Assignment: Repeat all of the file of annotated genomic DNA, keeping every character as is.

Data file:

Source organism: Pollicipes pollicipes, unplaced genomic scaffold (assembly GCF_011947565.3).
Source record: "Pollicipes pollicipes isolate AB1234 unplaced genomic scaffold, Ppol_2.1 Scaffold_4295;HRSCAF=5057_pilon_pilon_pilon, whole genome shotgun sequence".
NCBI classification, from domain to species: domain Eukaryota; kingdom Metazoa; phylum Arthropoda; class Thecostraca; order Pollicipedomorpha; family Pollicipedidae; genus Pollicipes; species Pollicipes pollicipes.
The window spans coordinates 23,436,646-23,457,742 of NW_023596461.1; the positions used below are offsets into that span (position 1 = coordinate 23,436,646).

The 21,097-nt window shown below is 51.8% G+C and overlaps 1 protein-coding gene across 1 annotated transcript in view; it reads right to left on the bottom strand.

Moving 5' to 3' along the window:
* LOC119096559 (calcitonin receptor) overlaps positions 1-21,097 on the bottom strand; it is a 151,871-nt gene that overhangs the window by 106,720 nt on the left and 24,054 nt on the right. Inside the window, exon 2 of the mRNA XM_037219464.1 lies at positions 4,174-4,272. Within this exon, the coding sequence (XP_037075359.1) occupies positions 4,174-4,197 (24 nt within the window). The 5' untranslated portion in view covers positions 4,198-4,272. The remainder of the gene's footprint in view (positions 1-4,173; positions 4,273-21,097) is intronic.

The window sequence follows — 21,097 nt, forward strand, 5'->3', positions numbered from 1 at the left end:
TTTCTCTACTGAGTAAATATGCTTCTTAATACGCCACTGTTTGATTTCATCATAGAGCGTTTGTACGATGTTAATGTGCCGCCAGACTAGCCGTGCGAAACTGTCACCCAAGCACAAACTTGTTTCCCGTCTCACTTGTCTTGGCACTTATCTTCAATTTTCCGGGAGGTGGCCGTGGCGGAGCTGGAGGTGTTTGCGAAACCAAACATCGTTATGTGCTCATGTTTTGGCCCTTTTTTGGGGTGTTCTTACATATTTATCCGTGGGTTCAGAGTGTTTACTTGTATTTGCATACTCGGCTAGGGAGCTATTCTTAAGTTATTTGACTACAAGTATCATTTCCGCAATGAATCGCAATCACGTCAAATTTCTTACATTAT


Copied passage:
Source organism: Pollicipes pollicipes, unplaced genomic scaffold (assembly GCF_011947565.3).
Source record: "Pollicipes pollicipes isolate AB1234 unplaced genomic scaffold, Ppol_2.1 Scaffold_4295;HRSCAF=5057_pilon_pilon_pilon, whole genome shotgun sequence".
NCBI classification, from domain to species: domain Eukaryota; kingdom Metazoa; phylum Arthropoda; class Thecostraca; order Pollicipedomorpha; family Pollicipedidae; genus Pollicipes; species Pollicipes pollicipes.
The window spans coordinates 23,436,646-23,457,742 of NW_023596461.1; the positions used below are offsets into that span (position 1 = coordinate 23,436,646).

The 21,097-nt window shown below is 51.8% G+C and overlaps 1 protein-coding gene across 1 annotated transcript in view; it reads right to left on the bottom strand.

Moving 5' to 3' along the window:
* LOC119096559 (calcitonin receptor) overlaps positions 1-21,097 on the bottom strand; it is a 151,871-nt gene that overhangs the window by 106,720 nt on the left and 24,054 nt on the right. Inside the window, exon 2 of the mRNA XM_037219464.1 lies at positions 4,174-4,272. Within this exon, the coding sequence (XP_037075359.1) occupies positions 4,174-4,197 (24 nt within the window). The 5' untranslated portion in view covers positions 4,198-4,272. The remainder of the gene's footprint in view (positions 1-4,173; positions 4,273-21,097) is intronic.

The window sequence follows — 21,097 nt, forward strand, 5'->3', positions numbered from 1 at the left end:
TTTCTCTACTGAGTAAATATGCTTCTTAATACGCCACTGTTTGATTTCATCATAGAGCGTTTGTACGATGTTAATGTGCCGCCAGACTAGCCGTGCGAAACTGTCACCCAAGCACAAACTTGTTTCCCGTCTCACTTGTCTTGGCACTTATCTTCAATTTTCCGGGAGGTGGCCGTGGCGGAGCTGGAGGTGTTTGCGAAACCAAACATCGTTATGTGCTCATGTTTTGGCCCTTTTTTGGGGTGTTCTTACATATTTATCCGTGGGTTCAGAGTGTTTACTTGTATTTGCATACTCGGCTAGGGAGCTATTCTTAAGTTATTTGACTACAAGTATCATTTCCGCAATGAATCGCAATCACGTCAAATTTCTTACATTAT